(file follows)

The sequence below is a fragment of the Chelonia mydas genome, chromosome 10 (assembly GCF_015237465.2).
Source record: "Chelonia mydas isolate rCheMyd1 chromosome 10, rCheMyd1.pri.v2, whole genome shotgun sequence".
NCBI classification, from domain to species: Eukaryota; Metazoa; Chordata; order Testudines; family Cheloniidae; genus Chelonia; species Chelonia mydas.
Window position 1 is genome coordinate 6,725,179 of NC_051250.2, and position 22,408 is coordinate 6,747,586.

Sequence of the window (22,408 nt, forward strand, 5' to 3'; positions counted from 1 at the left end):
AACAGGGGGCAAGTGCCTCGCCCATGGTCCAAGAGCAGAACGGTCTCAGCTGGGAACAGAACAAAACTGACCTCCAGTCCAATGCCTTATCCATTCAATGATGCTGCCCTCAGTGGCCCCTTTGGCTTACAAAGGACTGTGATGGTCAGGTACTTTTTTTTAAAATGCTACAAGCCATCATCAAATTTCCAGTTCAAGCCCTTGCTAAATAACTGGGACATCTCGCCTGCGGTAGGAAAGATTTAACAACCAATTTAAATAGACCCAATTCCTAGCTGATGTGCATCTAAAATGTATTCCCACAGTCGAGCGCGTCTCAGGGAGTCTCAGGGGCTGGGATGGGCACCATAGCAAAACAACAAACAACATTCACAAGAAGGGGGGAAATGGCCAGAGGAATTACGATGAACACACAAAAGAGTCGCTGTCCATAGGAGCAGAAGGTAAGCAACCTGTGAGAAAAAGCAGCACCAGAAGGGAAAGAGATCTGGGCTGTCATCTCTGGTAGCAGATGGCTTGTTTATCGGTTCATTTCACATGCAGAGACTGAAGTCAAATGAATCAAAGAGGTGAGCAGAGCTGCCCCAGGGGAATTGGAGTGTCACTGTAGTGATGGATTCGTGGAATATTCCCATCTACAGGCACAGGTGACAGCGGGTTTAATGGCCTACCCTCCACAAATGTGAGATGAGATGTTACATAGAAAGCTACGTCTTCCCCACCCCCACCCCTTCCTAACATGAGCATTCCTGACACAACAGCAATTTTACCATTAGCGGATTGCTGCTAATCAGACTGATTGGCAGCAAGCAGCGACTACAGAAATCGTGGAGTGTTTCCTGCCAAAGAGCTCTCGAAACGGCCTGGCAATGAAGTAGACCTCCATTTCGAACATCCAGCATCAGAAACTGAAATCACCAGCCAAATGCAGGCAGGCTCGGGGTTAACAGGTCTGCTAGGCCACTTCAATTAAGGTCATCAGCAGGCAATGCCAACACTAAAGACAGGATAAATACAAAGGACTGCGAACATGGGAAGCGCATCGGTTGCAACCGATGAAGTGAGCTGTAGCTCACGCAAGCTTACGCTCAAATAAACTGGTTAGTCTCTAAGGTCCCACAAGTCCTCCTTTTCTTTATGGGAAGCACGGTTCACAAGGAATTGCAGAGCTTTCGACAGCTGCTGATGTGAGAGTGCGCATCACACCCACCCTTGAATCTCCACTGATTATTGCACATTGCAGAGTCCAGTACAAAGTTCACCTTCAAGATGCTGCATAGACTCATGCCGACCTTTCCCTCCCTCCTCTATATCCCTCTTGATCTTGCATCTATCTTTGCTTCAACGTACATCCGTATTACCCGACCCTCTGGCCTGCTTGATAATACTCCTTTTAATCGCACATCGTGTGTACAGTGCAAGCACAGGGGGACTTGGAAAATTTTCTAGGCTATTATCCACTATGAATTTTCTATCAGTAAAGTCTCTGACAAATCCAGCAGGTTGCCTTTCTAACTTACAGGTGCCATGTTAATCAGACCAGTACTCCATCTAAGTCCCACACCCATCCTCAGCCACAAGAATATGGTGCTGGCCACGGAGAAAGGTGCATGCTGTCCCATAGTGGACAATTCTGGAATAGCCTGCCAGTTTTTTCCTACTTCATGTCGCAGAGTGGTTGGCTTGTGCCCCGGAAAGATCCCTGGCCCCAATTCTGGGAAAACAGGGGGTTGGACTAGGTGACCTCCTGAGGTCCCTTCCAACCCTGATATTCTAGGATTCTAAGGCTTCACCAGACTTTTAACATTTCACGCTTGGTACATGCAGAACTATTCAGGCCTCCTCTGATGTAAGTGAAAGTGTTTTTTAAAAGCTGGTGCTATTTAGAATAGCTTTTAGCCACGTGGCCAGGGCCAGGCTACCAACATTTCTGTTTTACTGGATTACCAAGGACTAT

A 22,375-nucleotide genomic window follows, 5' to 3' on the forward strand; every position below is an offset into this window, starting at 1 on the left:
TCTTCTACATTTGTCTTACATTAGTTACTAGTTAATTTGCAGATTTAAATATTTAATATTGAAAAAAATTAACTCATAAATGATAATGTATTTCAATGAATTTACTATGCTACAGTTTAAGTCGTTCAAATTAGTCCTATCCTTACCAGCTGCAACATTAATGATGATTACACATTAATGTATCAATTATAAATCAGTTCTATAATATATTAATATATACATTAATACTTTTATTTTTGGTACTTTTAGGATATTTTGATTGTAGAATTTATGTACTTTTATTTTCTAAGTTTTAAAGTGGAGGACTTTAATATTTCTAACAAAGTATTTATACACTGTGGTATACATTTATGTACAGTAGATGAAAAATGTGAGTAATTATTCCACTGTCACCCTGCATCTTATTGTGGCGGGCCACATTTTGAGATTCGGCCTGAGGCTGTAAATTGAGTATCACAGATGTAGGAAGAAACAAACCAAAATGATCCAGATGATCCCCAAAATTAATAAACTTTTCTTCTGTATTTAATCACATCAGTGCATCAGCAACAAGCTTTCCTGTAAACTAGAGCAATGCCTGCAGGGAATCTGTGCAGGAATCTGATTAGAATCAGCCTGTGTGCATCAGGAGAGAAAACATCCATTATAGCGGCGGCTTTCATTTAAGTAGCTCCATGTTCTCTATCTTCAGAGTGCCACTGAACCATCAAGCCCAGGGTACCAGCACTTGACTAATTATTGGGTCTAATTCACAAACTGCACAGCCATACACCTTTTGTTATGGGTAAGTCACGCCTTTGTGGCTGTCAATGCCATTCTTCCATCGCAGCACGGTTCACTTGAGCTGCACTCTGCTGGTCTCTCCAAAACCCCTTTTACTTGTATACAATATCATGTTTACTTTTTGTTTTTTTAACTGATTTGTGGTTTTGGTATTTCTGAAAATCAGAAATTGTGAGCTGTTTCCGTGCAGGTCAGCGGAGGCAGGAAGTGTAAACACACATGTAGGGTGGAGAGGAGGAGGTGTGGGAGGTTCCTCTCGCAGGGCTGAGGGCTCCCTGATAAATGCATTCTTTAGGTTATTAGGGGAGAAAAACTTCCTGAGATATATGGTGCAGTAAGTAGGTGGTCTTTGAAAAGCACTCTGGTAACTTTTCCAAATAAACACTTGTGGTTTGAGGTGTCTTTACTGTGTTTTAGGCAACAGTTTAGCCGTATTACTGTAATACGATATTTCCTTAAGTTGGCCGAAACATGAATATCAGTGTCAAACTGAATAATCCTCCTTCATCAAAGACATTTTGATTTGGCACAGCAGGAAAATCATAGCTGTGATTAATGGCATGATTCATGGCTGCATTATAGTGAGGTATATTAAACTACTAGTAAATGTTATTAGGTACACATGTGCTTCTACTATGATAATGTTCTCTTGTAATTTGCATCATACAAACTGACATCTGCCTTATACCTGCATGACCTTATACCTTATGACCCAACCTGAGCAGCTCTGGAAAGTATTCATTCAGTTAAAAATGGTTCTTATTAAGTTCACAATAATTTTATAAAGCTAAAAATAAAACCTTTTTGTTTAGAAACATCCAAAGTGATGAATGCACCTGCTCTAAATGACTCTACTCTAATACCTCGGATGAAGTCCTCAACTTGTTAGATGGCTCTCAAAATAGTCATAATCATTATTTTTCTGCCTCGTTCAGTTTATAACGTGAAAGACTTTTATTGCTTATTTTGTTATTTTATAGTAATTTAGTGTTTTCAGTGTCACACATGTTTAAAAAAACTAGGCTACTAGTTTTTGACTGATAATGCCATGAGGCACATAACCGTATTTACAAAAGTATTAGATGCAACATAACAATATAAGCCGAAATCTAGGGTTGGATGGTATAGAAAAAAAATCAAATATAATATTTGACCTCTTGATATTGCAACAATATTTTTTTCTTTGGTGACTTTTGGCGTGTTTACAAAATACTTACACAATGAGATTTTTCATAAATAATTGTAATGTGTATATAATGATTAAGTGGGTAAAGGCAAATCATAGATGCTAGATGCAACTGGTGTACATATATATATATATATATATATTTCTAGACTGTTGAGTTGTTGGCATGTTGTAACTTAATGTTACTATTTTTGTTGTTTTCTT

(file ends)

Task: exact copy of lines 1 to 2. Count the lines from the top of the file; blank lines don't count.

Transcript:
The sequence below is a fragment of the Chelonia mydas genome, chromosome 10 (assembly GCF_015237465.2).
Source record: "Chelonia mydas isolate rCheMyd1 chromosome 10, rCheMyd1.pri.v2, whole genome shotgun sequence".